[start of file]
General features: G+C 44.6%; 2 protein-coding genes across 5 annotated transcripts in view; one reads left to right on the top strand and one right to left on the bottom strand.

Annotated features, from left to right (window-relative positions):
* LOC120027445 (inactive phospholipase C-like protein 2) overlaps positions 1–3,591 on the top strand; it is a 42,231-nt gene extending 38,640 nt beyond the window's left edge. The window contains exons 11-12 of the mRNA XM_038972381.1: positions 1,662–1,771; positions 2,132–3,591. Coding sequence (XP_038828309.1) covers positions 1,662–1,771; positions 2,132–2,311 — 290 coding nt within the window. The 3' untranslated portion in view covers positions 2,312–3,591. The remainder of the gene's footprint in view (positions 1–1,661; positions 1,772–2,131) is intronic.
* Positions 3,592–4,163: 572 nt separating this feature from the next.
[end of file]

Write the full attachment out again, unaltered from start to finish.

General features: G+C 44.6%; 2 protein-coding genes across 5 annotated transcripts in view; one reads left to right on the top strand and one right to left on the bottom strand.

Annotated features, from left to right (window-relative positions):
* LOC120027445 (inactive phospholipase C-like protein 2) overlaps positions 1–3,591 on the top strand; it is a 42,231-nt gene extending 38,640 nt beyond the window's left edge. The window contains exons 11-12 of the mRNA XM_038972381.1: positions 1,662–1,771; positions 2,132–3,591. Coding sequence (XP_038828309.1) covers positions 1,662–1,771; positions 2,132–2,311 — 290 coding nt within the window. The 3' untranslated portion in view covers positions 2,312–3,591. The remainder of the gene's footprint in view (positions 1–1,661; positions 1,772–2,131) is intronic.
* Positions 3,592–4,163: 572 nt separating this feature from the next.